I have been thinking about fundamentalists’ claims that everyone apart from “true Christians” will go to hell and be eternally tortured. They often try to reconcile this with a good, merciful and loving God by saying “it is written, it is the Law, and God cannot disobey the Law”. Unlike Christianity Hinduism does not have a definitive book. There are the Vedas of course, but these are more works of praise to God than Law or rules, and these are supplemented by agamas from each school. Christians, like Hindus, believe that God is omnipotent. It seems to me that if God writes the Bible as a definitive book that he must follow from that point until eternity then this is limiting his omnipotence. Metaphorically speaking God has created a rock so heavy that he can’t lift it; the Bible.
That is fair enough, but if God creates this rock which is so heavy that even he cannot lift it so that it will crush most of humanity forever then this cannot be an all-loving and good God. The God who would do this is not the God that I worship.
I have written previously about how it is almost ironic that Christian Fundamentalists go out of their way to distort science to make it fit their creation story, whereas science tends to agree with the Hindu view of the Universe. This is despite Hinduism not predicting a correspondence between Maya and spiritual truths, which Christian Fundamentalists see as essential.
I read an interesting article in New Scientist “Did our cosmos exist before the big bang?“, which shows that the latest advances in quantum loop cosmology predict an endless series of universes, a new one being created after the destruction of the previous. Again science confirms what Hinduism predicts, while the Abrahamic 6,000 year old Universe is now discounted by all serious main-stream scientists.
Posted in christian right, hinduism, other religions, religion
Tagged Add new tag, christianity, creation, creationism, hindu, quantum loop cosmology, quantum physics, science
Can't see the wood for the trees?
I have recently written two posts that were intended mainly to show non-Hindus what the Hindu religion is like, and convey the world’s reactions to Hindus. I have had some very positive comments and some that make me think that some people are not reading them the way that I intended. I am therefore writing a brief explanation of each post.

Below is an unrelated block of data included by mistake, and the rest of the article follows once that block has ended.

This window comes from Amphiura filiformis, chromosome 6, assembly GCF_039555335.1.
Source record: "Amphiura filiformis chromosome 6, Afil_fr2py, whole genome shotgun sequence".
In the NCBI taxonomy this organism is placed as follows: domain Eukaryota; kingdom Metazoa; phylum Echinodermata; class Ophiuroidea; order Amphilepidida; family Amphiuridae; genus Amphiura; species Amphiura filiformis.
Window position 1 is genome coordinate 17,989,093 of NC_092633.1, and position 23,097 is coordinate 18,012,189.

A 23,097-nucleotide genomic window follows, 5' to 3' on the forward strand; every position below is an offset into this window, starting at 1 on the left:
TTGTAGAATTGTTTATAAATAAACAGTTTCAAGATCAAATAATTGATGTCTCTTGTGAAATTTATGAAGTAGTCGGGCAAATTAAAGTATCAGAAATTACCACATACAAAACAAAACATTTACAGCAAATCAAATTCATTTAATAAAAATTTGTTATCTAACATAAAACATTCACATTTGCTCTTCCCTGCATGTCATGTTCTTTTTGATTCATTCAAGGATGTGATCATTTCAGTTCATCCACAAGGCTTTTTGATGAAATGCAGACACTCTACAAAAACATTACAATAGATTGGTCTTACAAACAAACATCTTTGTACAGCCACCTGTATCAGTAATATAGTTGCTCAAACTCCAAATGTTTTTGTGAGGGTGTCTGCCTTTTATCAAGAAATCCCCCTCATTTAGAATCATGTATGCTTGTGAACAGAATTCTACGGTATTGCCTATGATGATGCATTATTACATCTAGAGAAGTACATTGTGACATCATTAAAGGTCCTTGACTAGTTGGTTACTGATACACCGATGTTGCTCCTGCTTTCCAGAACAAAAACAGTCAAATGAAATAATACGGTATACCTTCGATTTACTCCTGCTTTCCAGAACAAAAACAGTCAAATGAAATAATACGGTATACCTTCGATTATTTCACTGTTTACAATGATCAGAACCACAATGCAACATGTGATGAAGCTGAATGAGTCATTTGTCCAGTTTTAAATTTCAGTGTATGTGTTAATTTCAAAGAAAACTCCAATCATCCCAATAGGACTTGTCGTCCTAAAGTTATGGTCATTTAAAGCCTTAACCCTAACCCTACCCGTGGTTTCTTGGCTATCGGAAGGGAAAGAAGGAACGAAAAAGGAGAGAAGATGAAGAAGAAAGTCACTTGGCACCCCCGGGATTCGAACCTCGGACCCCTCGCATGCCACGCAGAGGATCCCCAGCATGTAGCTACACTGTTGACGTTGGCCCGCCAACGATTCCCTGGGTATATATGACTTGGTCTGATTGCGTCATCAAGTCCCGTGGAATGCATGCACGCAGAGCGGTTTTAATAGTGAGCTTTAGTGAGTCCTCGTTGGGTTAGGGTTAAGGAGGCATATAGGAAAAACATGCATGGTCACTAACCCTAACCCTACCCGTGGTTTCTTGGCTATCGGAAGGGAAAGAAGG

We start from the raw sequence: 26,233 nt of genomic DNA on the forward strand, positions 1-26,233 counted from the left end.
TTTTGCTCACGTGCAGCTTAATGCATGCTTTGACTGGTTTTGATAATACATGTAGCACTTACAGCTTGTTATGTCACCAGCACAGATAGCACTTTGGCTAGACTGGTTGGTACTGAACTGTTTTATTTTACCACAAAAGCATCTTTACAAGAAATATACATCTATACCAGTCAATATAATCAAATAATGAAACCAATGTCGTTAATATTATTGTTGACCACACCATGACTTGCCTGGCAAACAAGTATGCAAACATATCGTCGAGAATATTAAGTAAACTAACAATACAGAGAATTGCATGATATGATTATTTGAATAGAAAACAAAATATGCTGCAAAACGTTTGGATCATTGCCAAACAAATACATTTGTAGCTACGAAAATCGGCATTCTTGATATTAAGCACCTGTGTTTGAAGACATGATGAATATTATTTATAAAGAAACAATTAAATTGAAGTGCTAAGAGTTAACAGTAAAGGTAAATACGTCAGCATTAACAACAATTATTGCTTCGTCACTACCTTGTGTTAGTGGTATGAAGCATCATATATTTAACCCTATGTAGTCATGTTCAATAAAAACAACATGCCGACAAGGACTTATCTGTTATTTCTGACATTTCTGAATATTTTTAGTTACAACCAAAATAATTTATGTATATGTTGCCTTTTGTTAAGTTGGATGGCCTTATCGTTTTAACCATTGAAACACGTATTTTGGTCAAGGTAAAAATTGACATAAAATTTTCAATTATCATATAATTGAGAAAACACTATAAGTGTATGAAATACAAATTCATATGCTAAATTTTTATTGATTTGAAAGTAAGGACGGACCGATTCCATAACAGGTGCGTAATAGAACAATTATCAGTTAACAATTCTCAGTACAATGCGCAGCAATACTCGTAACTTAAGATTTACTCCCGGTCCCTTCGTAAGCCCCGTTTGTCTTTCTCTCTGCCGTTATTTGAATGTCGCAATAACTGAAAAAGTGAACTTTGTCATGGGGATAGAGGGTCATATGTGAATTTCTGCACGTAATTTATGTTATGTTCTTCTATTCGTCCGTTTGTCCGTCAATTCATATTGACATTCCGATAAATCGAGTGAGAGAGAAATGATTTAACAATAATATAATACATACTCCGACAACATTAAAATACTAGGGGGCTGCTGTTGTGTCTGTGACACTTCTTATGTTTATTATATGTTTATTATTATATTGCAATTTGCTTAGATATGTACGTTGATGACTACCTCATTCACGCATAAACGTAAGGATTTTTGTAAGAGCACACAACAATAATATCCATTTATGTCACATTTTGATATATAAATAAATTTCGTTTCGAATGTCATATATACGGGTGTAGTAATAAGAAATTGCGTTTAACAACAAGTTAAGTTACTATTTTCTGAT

This post was intended to convey the Hindu attitude of inclusivity. I also wanted to show that there is a long history of inclusivity and tolerance, that Hinduism has never been hostile to those of other faiths just because of their beliefs. Continue reading →
This post is a follow on from the previous post If Christianity were like Hinduism. It will make more sense if you read that post first.
If Christianity were like Hinduism people would criticise protestants for the pronouncements of the Pope. They would criticise Catholics for the practices of the early Mormons and Mormons for the beliefs of the ancient Mithras cult.
If Christianity were like Hinduism peope would point to the Nazis as an example of Christian culture. Some would say that the cross should be banned, because Hitler gave out iron crosses. They would look at gang violence in inner cities and say “that’s what happens when you have Christianity”.
If Christianity were like Hinduism people would say that they knew about Christianity because they had read about Rasputin. They would ask you how a religion could claim that it was good to sin because then you could be forgiven, because forgiveness was divine. Continue reading →
If Christianity were like Hinduism there would have been no Inquisition. The Cathars would have been accepted as non-Orthodox Christians and not exterminated. People would have been free to publish books saying that the earth went round the sun. The response to Heretics would be to argue against them rather than execute them. Even the extreme who reversed the rules of faith and held black mass would only be fought with words.
If Christianity were like Hinduism then everyone would accept that Mormons and Jehovas Witnesses were fellow Christians. The response to Waco would have been what had made someone’s Christian belief go so wrong, not to deny that they were Christians.
If Christianity were like Hinduism then Christians would see continuity with the Jewish faith, Kabbalists and Jews would be seen as traditional and mystic branches of the religion. Christians would acknowledge the link with Mithras and with Greep philosophy and feel pride in their long heritage and how their faith evolved.
If Christianity were like Hinduism and Islam were like the beliefs that sprung from Hinduism, then the only conflicts with Muslims would be over land and politics. Religion would be a healing rather than a dividing factor. The biggest religious disagreement would be that some Christians would say they were an unorthodox branch of Christianity whereas they would prefer to think of themselves as a separate religion.
If Christians were like Hindus they would celebrate the different faiths in the world, not demonise them. They would hold their faith firm but take interest in other beliefs. They would be concerned about their own spiritual progress, rather than thinking that they were saved and it was a done deal. They would offer their teachings to those who wanted to learn, but not force them on those who took no interest.